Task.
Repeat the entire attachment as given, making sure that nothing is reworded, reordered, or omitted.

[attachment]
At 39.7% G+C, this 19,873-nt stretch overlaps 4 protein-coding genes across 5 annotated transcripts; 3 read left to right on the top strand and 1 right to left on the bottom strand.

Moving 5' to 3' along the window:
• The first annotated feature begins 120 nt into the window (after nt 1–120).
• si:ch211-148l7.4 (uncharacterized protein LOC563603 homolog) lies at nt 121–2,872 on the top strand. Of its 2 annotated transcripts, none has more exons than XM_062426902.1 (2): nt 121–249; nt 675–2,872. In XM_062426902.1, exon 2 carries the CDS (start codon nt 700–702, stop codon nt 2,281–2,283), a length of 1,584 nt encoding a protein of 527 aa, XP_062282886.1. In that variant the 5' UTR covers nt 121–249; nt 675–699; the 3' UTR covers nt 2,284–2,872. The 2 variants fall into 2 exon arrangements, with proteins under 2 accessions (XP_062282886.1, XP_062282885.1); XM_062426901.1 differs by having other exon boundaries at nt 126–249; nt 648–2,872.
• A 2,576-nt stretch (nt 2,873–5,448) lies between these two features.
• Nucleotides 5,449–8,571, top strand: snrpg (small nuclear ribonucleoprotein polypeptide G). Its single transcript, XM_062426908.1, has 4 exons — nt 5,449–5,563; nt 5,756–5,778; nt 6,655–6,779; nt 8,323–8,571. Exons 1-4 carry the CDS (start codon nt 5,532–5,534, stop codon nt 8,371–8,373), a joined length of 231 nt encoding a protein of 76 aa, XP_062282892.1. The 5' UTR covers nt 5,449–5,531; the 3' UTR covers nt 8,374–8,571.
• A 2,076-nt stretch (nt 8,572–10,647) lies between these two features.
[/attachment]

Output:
At 39.7% G+C, this 19,873-nt stretch overlaps 4 protein-coding genes across 5 annotated transcripts; 3 read left to right on the top strand and 1 right to left on the bottom strand.

Moving 5' to 3' along the window:
• The first annotated feature begins 120 nt into the window (after nt 1–120).
• si:ch211-148l7.4 (uncharacterized protein LOC563603 homolog) lies at nt 121–2,872 on the top strand. Of its 2 annotated transcripts, none has more exons than XM_062426902.1 (2): nt 121–249; nt 675–2,872. In XM_062426902.1, exon 2 carries the CDS (start codon nt 700–702, stop codon nt 2,281–2,283), a length of 1,584 nt encoding a protein of 527 aa, XP_062282886.1. In that variant the 5' UTR covers nt 121–249; nt 675–699; the 3' UTR covers nt 2,284–2,872. The 2 variants fall into 2 exon arrangements, with proteins under 2 accessions (XP_062282886.1, XP_062282885.1); XM_062426901.1 differs by having other exon boundaries at nt 126–249; nt 648–2,872.
• A 2,576-nt stretch (nt 2,873–5,448) lies between these two features.
• Nucleotides 5,449–8,571, top strand: snrpg (small nuclear ribonucleoprotein polypeptide G). Its single transcript, XM_062426908.1, has 4 exons — nt 5,449–5,563; nt 5,756–5,778; nt 6,655–6,779; nt 8,323–8,571. Exons 1-4 carry the CDS (start codon nt 5,532–5,534, stop codon nt 8,371–8,373), a joined length of 231 nt encoding a protein of 76 aa, XP_062282892.1. The 5' UTR covers nt 5,449–5,531; the 3' UTR covers nt 8,374–8,571.
• A 2,076-nt stretch (nt 8,572–10,647) lies between these two features.